You see, this photo, sans Yucca Man/Woman in the background, doesn't look anything like the Hidden Valley Campground. There's too much, and too high of grass, and the roads in the campground lack the thick center strip of vegetation shown in this photo. To be certain, though I have been there many times in person, I reviewed campground photos online and the satellite map imagery of the campground. Nope. Nothing that looks like it there at all. And then, as I explored just a bit more, I found a different version of this image used with stories about Texas.

And that's without any examination of the photo as a likely hoax or whether it was photoshopped.

It seems everyone was perfectly willing, even those who claim to be authorities on the desert, to use the photo as an example of a desert sighting of Yucca Man, whether or not it was even shot in the desert, or whether it was a hoax.

Call me old fashioned and a spoil-sport, but when I do a story, I like to get it right. The more credibility and integrity I can bring to a story, the better. And when you're covering a topic that's out of the ordinary and subject to skepticism anyway, little obvious errors raise larger questions about whether you care about getting the story right at all.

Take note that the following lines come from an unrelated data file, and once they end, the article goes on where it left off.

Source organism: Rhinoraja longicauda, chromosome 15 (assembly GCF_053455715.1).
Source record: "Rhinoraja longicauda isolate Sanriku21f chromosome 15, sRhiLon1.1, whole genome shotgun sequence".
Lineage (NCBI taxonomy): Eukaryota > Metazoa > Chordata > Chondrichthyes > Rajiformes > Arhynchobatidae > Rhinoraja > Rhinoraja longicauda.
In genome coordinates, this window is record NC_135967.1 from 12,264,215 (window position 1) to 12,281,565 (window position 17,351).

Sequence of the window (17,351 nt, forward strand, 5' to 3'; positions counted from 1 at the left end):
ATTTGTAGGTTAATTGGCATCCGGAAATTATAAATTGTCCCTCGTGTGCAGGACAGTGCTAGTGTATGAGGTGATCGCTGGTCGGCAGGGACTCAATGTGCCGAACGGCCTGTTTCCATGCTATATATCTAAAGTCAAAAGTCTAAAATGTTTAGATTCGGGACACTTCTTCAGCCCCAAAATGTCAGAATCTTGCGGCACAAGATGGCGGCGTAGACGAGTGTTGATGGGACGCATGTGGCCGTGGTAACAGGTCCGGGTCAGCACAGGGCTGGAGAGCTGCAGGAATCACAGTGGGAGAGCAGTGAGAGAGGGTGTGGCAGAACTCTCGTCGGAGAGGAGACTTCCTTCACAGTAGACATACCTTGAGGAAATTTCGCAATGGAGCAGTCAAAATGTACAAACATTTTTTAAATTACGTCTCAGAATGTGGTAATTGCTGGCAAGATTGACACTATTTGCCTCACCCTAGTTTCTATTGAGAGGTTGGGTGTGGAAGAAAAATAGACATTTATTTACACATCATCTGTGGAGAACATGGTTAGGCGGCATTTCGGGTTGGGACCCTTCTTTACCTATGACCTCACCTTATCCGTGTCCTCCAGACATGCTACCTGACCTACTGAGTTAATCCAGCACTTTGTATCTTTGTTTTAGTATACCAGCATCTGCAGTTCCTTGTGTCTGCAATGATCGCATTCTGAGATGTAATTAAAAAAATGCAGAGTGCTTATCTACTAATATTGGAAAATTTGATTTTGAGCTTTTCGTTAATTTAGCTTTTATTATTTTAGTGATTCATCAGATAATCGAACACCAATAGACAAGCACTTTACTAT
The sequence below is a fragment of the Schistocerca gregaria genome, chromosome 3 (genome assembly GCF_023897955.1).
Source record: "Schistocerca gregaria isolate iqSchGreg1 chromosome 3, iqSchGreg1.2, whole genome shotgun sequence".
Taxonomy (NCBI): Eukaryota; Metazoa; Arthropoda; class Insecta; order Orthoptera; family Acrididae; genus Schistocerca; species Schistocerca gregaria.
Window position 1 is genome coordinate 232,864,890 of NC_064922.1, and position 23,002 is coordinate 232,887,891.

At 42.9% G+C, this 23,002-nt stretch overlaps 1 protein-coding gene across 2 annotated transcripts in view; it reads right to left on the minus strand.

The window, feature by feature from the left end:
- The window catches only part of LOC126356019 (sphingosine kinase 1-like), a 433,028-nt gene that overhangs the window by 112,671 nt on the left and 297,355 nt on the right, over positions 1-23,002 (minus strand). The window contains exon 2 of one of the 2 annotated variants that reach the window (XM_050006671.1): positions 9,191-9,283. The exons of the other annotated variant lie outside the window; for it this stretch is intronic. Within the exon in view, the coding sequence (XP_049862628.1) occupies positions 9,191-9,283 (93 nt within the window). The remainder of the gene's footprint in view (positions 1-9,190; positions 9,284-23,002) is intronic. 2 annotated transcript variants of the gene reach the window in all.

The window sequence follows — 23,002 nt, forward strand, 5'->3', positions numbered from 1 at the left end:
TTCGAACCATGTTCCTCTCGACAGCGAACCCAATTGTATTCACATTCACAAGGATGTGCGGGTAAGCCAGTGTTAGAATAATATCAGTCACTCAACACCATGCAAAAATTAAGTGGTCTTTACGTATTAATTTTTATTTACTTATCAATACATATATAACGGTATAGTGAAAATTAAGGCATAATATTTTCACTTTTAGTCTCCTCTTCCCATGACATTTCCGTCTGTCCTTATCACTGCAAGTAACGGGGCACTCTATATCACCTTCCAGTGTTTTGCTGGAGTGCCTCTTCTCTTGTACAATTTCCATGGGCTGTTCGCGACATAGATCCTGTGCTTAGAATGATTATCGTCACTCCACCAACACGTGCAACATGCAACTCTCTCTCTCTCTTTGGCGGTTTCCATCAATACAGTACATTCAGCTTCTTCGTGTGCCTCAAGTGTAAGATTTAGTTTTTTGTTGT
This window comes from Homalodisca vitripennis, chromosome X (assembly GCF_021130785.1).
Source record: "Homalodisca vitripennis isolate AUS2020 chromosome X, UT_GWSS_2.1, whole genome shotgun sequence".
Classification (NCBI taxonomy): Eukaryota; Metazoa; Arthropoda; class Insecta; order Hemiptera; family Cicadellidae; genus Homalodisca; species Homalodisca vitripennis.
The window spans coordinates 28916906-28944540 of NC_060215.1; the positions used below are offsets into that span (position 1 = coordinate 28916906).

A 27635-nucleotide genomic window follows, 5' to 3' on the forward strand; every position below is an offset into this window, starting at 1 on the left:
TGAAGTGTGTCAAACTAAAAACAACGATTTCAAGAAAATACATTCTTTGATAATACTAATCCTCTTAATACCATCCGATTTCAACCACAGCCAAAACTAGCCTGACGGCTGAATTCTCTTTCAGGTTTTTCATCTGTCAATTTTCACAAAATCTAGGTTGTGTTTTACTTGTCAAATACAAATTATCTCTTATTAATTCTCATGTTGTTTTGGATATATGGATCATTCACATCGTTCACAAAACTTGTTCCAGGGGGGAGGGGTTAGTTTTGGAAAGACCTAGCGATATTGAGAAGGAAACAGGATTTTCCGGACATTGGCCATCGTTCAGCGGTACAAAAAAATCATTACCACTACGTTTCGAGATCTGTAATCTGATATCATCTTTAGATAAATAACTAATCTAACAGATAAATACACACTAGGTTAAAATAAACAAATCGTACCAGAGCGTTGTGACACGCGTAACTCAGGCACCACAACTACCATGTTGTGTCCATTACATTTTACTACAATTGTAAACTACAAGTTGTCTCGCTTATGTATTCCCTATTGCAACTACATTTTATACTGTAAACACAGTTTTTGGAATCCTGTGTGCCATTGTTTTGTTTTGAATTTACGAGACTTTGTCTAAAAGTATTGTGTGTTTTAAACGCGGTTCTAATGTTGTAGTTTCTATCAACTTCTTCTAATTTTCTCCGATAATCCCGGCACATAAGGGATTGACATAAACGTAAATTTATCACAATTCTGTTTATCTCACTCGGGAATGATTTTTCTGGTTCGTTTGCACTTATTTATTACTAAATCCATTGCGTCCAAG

All that said, my own experience with bigfoot goes back to my teenage years in Sunny Valley, a rural community in southern Oregon. Our neighbors who had an 80 acre spread and some cattle (it was there that I was introduced to the gruesome practice of butchering steers, with steamy five gallon buckets scattered everywhere amongst the pools of blood, filled with every variety of bovine internal organs), claimed to have seen bigfoot come out of the forest to drink at their pond.

I never saw anything there myself, but I did have my horse throw me once while we were crossing a meadow. Sundance, my old gymkhana pony, had smelled and/or heard something coming to the edge of the forest that he truly did not want to meet, so he reared and twisted, dumped me, and headed as fast as he could for home. So much for loyalty. And while it could have been sasquatch, it also could very well have been a bear or cougar, as we had those living in the woods around our home. It never emerged from the treeline, so I while I heard some brush moving around, I didn't get a glimpse of what was making the sound.